I often see news organizations make mistakes that could have easily been prevented if they did better research on historically marginalized communities and had our voices within their organization elevated and cherished, said Francisco Vara-Orta, training director at Investigative Reporters & Editors and chair of the EWA Diversity & Inclusion Task Force.
This guide shows EWA’s commitment to institutionalizing resources beyond lip service, so that there’s no excuse to keep letting these hurtful mistakes happen, said Vara-Orta, a former vice president of the EWA Board of Directors.
That’s not only good for preserving journalism as relevant to society, but also even better for the public at large — and comforting to those of us in the field working hard on doing the best job we can but don’t always know where to turn for guidance on sensitive topics.
The guide was borne out of a recommendation from EWA’s Diversity & Inclusion Task Force, a group of EWA directors and members at large who issued an action plan in that was unanimously adopted by the EWA Board of Directors. This task force encouraged the organization to create a resource to help journalists write more effectively about groups they may not be familiar with.
Journalists and their news organizations have a well-earned reputation for covering diverse people in ways that have built mistrust in communities, said Dakarai I. Aarons, a former vice president of the EWA Board of Directors and member of the EWA Diversity & Inclusion Task Force.
The EWA Reporter Guide for Inclusive Coverage is a critical resource in helping education journalists lead the way in reversing that trend through the contextual coverage news consumers expect and deserve.
Samantha Hernandez, another member of EWA Diversity & Inclusion Task Force, noted that the guide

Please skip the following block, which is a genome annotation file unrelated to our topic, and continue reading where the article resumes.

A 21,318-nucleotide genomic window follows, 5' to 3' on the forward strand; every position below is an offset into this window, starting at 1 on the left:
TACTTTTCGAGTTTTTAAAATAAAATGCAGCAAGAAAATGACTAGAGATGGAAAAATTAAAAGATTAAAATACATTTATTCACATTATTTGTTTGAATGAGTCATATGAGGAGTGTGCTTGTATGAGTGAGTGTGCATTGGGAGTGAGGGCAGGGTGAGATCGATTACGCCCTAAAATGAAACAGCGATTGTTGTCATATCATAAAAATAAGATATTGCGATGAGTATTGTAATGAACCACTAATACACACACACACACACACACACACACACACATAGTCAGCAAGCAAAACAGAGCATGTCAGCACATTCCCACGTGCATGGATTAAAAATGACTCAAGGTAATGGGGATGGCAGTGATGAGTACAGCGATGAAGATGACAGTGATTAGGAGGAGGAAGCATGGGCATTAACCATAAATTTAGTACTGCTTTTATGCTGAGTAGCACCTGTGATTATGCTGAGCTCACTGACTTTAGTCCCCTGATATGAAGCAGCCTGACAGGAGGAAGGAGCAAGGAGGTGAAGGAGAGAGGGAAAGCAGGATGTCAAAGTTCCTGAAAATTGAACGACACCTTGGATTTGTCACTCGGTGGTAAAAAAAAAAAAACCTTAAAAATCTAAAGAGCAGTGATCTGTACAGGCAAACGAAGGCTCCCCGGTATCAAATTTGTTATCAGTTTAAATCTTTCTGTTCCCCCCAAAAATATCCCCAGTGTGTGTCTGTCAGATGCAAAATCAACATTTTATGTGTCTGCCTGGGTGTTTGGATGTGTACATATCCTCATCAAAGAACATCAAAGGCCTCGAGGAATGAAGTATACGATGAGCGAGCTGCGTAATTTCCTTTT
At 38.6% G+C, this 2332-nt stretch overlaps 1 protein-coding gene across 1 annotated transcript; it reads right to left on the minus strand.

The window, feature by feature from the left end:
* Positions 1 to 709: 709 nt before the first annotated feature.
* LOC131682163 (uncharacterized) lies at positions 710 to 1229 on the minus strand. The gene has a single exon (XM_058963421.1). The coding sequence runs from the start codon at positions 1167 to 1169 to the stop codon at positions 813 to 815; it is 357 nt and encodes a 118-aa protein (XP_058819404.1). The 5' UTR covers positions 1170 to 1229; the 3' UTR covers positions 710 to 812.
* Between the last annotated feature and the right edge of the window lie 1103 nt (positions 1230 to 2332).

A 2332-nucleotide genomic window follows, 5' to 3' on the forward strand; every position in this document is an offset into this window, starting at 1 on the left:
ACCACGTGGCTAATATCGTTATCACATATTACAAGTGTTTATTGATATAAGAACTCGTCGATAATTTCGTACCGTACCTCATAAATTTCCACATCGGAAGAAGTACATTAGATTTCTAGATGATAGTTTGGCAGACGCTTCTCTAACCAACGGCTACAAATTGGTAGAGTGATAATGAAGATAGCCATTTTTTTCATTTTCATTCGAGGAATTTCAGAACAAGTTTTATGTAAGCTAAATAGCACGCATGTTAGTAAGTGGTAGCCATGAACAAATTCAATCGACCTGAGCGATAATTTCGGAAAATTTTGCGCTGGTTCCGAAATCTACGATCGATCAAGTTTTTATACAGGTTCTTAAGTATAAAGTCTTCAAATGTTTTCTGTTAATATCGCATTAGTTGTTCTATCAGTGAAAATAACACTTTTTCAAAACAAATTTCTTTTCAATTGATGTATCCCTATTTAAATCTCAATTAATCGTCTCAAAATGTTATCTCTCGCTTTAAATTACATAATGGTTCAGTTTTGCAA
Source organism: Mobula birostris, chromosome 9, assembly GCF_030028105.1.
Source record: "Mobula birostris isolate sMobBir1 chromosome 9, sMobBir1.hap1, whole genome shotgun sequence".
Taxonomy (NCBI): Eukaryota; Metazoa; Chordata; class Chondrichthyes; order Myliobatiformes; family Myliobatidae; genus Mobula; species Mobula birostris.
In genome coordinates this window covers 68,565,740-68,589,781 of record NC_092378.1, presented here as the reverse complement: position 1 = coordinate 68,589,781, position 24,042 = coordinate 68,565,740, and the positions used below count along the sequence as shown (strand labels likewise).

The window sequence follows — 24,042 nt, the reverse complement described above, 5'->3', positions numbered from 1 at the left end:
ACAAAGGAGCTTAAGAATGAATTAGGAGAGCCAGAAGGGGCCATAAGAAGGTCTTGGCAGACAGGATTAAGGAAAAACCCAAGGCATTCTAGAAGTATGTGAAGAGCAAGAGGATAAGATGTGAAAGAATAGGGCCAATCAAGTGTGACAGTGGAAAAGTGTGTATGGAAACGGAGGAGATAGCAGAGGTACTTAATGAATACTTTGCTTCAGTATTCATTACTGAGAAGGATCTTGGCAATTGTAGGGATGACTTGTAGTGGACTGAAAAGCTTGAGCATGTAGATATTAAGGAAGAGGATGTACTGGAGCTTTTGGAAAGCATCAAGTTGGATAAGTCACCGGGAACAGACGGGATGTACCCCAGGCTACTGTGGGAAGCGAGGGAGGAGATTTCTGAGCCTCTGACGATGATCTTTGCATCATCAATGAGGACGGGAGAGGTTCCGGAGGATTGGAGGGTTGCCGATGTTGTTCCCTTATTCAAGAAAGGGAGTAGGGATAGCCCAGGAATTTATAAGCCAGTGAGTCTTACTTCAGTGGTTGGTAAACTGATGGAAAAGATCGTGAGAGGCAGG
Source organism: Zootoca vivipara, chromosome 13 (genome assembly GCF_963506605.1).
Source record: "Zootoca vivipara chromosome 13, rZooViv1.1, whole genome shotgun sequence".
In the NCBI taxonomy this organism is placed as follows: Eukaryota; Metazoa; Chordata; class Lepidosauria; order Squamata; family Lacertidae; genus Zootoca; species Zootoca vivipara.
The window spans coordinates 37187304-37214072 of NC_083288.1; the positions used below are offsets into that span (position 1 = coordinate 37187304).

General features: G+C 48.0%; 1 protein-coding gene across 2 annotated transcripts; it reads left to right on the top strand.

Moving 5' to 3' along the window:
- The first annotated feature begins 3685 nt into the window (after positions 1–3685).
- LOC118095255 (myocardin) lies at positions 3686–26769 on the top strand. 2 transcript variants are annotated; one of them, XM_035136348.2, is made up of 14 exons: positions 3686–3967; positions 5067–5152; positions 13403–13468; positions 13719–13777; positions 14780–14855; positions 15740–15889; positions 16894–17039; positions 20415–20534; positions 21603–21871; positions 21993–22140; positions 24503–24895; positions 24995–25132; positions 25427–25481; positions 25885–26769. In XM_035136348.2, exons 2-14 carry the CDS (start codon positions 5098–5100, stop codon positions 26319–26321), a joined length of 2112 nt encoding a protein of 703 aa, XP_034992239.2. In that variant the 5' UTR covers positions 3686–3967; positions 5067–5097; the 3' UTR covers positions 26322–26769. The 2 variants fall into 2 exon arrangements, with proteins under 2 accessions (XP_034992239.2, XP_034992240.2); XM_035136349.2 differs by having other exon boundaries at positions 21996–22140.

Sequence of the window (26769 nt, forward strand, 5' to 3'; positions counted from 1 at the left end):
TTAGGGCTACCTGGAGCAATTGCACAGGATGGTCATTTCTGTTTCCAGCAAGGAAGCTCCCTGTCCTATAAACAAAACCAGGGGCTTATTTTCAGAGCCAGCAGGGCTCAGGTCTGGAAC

gives reporters and editors qauick access to information dealing with bias, race, culture and a number of other important topics. The guide gives reporters the additional tools to better understand and cover their communities as a whole, said Hernandez, a freelance journalist and – Spencer Education Fellow.
For most of us, our newsrooms are not as diverse as the communities we serve, said Lynn Walsh, assistant director of the Trusting News project.
This means we don’t always have someone who can help explain and provide insight into individual cultures and races. While this guide cannot replace a real human’s experience, it’s a resource that can help your reporting be more fair, responsible and respectful of the diverse voices in your community.
As the guide’s introduction says:
This guide is not the answer. But it is a start. Many education reporters, we know, are well along this path. The Education Writers Association hopes this guide helps everyone, wherever you are on this national journey.
EWA’s work to advance diversity and inclusion on the education beat has been made possible in part by a grant from the Walton Family Foundation. EWA retains sole editorial control over its programming and content.